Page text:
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Cutting Edge
by Dr. Brian S. Seaman, DC, FRCCSS(C), FICC

Preparing the pros for action

For most North Americans, the idea of exercising leads to fitness, which in turn has the benefit of reducing or maintaining a healthy weight, increasing your overall health and well-being, and providing an opportunity to better enjoy recreational activities with your friends and family. For competitive or elite athletes, the demands they place on their bodies are much higher.

In years past, professional hockey players would play a lot of golf over the summer months, and go to their training camps to "play into shape." However modern-day athletes no longer view the training camps as an opportunity to get into shape, but rather the key as to whether they will make the team or be cut. Nowdays, professional and elite athletes continue to train throughout the off-season, as the athletic world has become very highly competitive.

cutting-edge-1Over the years, fitness and conditioning for elite and professional athletes have become more specialized and very functional from a sports-specific perspective.

Typically, athletes now work with a team of professionals,
which not only includes a sports chiropractor and other health-care professionals, but also training staff who are very specialized in developing an appropriate training program. Andy O'Brien is one such individual who has developed a very practical protocol with the focus on functional conditioning in professional sports,especially the National Hockey League (NHL) players.

Andy O'Brien
Dr. Brian Seaman

The Lateral Cable Lunge exercise

 

Andy O'Brien – One Coach's Corner

Today's NHL hockey players face a variety of challenges in preparing and maintaining their bodies. On the ice, players need to be fast, powerful, agile, and have great endurance from a variety of energy systems. Developing these qualities, and maintaining them over a gruelling schedule, requires a multifaceted, holistic approach to training.

Surprisingly, the biggest challenge in achieving all of this might be overcoming the effects of regular movements associated with the game. Skating requires players to produce forces horizontally through their lower body while maintaining acute hip angles.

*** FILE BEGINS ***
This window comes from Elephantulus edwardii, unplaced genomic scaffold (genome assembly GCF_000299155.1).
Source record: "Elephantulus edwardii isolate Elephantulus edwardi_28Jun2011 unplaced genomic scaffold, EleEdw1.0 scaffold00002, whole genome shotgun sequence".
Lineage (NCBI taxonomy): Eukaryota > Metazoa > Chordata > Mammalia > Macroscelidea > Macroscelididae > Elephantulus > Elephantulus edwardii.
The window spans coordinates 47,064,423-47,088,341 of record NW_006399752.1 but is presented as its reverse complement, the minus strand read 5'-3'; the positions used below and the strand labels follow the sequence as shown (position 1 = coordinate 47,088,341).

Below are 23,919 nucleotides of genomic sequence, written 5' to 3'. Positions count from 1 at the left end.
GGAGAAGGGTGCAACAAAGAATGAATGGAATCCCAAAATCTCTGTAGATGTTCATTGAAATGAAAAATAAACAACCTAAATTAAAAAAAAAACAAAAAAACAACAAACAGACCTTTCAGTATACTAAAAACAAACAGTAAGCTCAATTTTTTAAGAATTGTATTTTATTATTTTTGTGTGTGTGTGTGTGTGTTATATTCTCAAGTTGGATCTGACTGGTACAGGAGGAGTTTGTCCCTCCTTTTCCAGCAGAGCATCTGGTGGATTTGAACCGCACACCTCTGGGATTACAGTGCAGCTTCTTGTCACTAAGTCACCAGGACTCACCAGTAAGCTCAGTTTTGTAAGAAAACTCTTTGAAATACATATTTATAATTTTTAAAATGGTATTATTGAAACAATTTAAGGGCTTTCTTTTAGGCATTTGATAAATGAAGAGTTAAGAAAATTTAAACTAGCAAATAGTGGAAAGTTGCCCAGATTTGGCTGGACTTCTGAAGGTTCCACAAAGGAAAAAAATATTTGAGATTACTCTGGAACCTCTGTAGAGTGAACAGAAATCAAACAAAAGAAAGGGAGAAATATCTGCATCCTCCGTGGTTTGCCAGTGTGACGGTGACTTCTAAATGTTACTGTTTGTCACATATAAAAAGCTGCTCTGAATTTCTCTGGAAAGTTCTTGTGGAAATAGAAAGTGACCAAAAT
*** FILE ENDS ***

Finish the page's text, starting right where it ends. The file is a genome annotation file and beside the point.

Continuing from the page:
When handling the puck, players hold their spines in a laterally flexed and rotated position. Finally, shooting requires players to create rotational forces in one direction for thousands of repetitions each week, with very few in the opposite direction. Not exactly
a series of movements the human body was designed for!

The end result is a player who has a variety of muscle imbalances and unnatural motor patterns. Eventually, their athleticism becomes limited, and they end up with decreased performance and chronic injuries. That, in a nutshell, sums up the modern-day professional hockey player.

When a player comes off the ice to train, it is almost certain they will be moving inefficiently. The body will twist and pull itself into compensatory positions to avoid using weak muscles, over-rely on strong ones, and accommodate limitations in range of motion. The more dynamic the movement, the more compensation will occur, and the more dangerous it becomes for the player.

Restoring stability and movement efficiency is absolutely critical before taking on any substantial training load off-ice. If not, the player's condition will become exacerbated. Their strong muscles will become stronger, and their weaker ones weaker, worsening the imbalances. Their motor patterns will become reinforced, and instead of inching closer to their performance goals, they will be moving further away.

Since so much emphasis is placed on a player's ability to achieve the appropriate muscle activation, lumbo-pelvic stability, and tri-planar mechanical action within their movements, the "how to do" is almost more important than the "what to do." That being said, once an athlete has restored optimal neuro-muscular and biomechanical function, they must progress into sport-specific exercises that will enhance their abilities on the ice.